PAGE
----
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Media project empowers unfairly maligned ethnic community

8 January 20150 comments
A school picture of teenage Melbourne bashing victim Liep Gony.

A school picture of teenage Melbourne bashing victim Liep Gony.

A unique project to analyse media representations of Melbourne’s Sudanese community while giving community members a public voice through media training has had some success in giving the community a voice and provided a model for other minority groups, according to new research.

The AuSud Media Project 2011-2013 was born out of concern over negative depictions of the Sudanese community in the Melbourne media.

Since 2005 the Sudanese community had become the target of police racial profiling operations against robberies and violence leading to a number of young Sudanese men taking successful legal action against the police under racial discrimination laws.

Then in 2007, 19-year-old Sudanese student Mr Liep Gony was fatally bashed by two white men at a railway station in Noble Park. The first media reports on the incident inaccurately said Mr Gony was murdered by a gang of Sudanese youths.

At the time, the then Minister for Immigration Kevin Andrews observed that some immigrant groups “don’t seem to be settling and adjusting into Australian life as quickly as we’d hope”.

Melbourne University’s Centre for Advancing Journalism launched the project with the help of Swinburne and La Trobe universities and settlement agency AMES.

The project was aimed at: analysing media representations of Sudanese people in Australia; discovering how this affects their everyday lives; training them in media skills to give them a voice; and, assessing whether this approach could help empower other newly arrived immigrant communities.

A report on the project found it gave participants some connections with, and insights into, the institutional life of their new society and provided them with the foundations for developing a sustainable media platform for their community.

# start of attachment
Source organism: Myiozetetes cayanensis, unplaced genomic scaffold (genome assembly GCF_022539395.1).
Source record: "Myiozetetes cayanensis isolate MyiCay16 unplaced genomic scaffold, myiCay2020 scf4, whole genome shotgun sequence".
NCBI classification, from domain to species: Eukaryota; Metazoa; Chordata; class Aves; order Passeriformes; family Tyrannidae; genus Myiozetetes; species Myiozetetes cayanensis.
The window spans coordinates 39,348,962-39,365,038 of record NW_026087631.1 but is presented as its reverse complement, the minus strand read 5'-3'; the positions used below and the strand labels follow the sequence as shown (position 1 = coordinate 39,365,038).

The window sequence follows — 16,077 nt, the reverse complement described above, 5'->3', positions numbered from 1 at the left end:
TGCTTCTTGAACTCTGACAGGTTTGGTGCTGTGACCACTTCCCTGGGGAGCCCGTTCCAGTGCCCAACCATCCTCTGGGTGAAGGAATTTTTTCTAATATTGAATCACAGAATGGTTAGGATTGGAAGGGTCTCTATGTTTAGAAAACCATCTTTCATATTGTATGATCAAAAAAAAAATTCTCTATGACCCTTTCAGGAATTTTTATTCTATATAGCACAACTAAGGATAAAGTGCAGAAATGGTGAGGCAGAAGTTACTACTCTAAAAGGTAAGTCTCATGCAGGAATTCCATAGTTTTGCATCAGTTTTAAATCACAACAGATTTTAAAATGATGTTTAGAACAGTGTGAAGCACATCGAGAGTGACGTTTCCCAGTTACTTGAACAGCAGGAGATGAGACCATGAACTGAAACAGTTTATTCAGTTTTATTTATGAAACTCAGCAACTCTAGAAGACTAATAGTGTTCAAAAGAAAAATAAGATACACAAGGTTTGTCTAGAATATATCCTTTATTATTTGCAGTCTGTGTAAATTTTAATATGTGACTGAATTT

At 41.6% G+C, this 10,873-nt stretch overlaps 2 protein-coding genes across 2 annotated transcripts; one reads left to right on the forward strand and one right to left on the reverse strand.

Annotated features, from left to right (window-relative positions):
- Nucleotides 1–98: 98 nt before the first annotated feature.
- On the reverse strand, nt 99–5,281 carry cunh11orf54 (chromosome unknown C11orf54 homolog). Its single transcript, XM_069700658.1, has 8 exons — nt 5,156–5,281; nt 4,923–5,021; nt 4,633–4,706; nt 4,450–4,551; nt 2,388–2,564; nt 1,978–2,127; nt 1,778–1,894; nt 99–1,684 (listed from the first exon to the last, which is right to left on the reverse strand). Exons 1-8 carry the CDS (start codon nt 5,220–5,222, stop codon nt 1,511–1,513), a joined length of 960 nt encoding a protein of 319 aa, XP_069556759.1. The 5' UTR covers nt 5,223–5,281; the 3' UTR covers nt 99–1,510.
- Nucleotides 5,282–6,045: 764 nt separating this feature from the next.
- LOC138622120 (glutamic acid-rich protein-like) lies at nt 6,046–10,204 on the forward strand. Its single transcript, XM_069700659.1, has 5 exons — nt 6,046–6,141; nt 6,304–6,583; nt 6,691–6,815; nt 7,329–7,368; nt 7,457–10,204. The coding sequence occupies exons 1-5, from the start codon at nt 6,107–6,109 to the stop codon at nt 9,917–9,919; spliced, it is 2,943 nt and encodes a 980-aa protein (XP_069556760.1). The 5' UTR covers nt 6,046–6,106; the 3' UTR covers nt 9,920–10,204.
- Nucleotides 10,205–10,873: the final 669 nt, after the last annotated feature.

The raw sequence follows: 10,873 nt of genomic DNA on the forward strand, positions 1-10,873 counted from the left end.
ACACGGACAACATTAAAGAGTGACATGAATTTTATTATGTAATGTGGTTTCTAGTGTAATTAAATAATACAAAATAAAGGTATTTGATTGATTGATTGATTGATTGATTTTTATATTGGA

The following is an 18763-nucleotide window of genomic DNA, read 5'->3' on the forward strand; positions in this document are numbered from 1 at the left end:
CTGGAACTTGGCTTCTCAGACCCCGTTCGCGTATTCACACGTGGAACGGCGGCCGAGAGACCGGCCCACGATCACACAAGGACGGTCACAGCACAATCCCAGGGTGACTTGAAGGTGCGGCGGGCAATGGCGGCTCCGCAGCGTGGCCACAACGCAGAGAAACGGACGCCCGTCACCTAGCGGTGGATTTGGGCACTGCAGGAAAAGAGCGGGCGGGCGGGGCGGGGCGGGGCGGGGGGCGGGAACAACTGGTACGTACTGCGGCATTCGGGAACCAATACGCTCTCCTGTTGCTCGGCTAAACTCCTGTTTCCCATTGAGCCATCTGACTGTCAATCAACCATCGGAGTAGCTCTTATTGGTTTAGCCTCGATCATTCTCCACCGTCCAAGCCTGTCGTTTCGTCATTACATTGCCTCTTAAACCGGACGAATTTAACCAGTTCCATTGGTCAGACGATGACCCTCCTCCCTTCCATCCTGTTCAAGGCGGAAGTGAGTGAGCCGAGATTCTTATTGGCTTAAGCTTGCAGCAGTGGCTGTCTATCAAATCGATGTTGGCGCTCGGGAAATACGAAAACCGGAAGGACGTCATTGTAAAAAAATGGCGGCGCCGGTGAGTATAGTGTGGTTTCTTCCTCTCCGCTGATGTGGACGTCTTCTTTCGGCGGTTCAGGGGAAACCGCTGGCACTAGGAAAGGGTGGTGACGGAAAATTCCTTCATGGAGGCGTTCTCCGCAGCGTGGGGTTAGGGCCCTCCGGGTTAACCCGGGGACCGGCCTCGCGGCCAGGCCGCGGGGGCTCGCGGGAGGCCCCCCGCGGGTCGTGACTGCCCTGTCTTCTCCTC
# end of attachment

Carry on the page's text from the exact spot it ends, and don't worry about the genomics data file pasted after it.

“In these ways, the project did contribute to the empowerment of an oppressed community. It also generated amity among the disparate elements of the Sudanese community who participated, and a touch of healing in their feelings towards the wider Australian society,” the report said.

“The main lesson is that a top-down process like this runs into ownership problems. And these can be fatal to sustainability. Conversely, a bottom-up process, where the design is driven by the articulated needs of the community, and where it is hooked into an existing community-based resource, is likely to avoid the ownership problem and therefore is more likely to be sustainable,” it said.

“Overall, the training program provided a considerable number of newly arrived people, many of whom had had traumatic experiences and who had mixed levels of English-language proficiency, with some enhanced skills in writing, improved oral and written-English skills, some connections with, and insights into, the institutional life of their new society, and the opportunity to develop a sustainable media platform for their community.

“These are not inconsiderable achievements. While it is true that the website project seemed unlikely to be sustained without continuing support from the University or some other external funding source, the research team feels justified in saying that a considerable amount of good was done through this work,” the report said.

Helen Matovu-Reed
AMES Staff Writer